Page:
In 1873 Whistler wrote to his patron Louis Huth (1821-1905), 'I should not exactly like to fix the price of the other two pictures until they are a little way on; However I think the Venus ought to be somewhere about 6 or 7 hundred.' 1 Whistler wrote about the same time to William Grapel (1822-1887), 'the Venus is really scarcely to be judged of in its present wild rough hewn state.' 2
It is possibly the nude referred to by the Pennells as being acquired by the London printer Thomas Way at the time of Whistler's bankruptcy in 1879. 3 It was sold by Way's son, T. R. Way, to C. L. Freer on 28 July 1903 for £400.0.0. This was a few days after Whistler's death. Freer bought an enormous number of works from T. R. Way at this time.
A photograph by Alvin Landon Coburn (1882-1966) shows Freer comparing Venus Rising from the Sea [YMSM 093] to an Islamic glazed ceramic pot (F1905.61) in 1909.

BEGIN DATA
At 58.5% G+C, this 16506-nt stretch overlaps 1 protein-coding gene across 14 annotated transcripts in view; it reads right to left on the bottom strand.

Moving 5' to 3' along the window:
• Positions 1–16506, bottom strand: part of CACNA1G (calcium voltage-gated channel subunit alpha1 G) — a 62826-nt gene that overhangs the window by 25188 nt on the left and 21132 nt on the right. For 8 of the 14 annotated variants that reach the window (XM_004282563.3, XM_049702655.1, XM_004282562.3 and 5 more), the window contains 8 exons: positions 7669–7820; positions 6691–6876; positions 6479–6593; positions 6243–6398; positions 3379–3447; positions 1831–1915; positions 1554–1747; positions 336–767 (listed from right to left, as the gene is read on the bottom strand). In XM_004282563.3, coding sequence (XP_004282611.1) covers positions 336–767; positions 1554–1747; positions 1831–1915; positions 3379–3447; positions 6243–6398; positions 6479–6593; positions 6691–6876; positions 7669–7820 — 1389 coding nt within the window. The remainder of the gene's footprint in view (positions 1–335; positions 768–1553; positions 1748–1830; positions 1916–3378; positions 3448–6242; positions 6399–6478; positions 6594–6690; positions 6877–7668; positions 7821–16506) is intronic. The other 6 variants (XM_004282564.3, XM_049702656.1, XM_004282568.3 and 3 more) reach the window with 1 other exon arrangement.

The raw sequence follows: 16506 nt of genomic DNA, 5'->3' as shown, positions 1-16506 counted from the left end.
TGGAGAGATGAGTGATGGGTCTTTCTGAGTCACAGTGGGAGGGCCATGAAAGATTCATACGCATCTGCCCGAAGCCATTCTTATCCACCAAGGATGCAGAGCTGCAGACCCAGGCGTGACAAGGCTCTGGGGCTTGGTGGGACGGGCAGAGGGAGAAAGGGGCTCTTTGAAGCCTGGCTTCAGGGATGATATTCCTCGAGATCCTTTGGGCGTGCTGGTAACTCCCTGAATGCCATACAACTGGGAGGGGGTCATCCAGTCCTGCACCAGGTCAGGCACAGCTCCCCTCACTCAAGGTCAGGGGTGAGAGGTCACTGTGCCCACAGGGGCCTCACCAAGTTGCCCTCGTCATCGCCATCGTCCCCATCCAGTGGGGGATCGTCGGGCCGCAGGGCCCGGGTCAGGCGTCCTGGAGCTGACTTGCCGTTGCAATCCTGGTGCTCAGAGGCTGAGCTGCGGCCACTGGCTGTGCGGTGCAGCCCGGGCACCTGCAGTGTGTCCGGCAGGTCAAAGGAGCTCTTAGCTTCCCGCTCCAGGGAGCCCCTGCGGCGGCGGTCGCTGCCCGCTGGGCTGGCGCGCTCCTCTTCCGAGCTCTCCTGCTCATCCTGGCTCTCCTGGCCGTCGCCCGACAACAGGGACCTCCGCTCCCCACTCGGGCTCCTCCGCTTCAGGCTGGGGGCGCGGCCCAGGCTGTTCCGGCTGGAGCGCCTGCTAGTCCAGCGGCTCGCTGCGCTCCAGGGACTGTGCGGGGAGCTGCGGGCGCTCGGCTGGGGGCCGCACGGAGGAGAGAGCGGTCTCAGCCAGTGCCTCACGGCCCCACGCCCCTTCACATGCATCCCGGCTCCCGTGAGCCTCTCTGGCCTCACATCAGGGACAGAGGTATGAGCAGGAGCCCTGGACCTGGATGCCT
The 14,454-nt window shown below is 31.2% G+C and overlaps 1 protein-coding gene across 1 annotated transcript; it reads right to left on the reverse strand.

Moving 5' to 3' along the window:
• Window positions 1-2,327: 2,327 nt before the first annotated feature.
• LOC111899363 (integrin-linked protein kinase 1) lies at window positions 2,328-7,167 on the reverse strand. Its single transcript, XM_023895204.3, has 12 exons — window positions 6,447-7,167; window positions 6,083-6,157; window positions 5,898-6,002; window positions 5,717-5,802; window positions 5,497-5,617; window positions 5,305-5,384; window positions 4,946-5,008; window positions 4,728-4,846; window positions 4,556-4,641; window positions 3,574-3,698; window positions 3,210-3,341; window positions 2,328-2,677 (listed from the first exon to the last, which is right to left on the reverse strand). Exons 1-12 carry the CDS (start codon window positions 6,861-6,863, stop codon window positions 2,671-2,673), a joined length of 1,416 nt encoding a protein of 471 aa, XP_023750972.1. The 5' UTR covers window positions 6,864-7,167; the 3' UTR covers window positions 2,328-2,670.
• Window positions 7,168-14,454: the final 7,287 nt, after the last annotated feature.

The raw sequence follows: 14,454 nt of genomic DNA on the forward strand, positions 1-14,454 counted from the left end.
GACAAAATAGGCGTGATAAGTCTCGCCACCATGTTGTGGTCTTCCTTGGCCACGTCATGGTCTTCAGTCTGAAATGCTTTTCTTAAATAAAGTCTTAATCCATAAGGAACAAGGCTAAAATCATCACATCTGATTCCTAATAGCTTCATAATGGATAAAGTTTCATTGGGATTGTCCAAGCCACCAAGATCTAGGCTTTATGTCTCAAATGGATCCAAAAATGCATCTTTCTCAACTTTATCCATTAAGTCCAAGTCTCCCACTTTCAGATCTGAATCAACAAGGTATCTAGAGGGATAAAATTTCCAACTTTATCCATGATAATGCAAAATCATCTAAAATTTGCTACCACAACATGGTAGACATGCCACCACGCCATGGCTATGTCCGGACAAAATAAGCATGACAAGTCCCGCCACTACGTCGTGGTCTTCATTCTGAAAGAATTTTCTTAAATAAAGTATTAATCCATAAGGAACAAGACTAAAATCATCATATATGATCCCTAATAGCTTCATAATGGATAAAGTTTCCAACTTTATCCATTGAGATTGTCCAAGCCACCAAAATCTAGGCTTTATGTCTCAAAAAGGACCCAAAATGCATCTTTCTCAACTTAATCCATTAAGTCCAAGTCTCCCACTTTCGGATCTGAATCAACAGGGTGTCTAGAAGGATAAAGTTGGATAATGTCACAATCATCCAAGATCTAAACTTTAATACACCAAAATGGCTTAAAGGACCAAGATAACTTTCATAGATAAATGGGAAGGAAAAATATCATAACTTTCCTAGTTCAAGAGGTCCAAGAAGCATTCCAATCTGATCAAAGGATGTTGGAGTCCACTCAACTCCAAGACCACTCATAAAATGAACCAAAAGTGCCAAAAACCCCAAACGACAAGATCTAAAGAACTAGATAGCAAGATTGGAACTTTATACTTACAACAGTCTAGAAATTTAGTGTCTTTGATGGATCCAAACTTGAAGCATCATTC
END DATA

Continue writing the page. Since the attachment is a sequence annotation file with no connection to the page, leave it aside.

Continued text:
Edwin Edwards (1823-1879) wrote to Ignace-Henri-Jean-Théodore Fantin-Latour (1836-1904) 'j'irais voir Whistler aussitot que je peux sortir - il a presque fini quelque chose (une Venus je crois) pour l'Académie.' 4 However, even if this did refer to the Venus under discussion, it was not exhibited at that time at the Royal Academy, nor is there any record of a later exhibition.
By the terms of C. L. Freer's bequest to the Freer Gallery of Art, the painting cannot be lent.
Last updated: 24th October 2020 by Margaret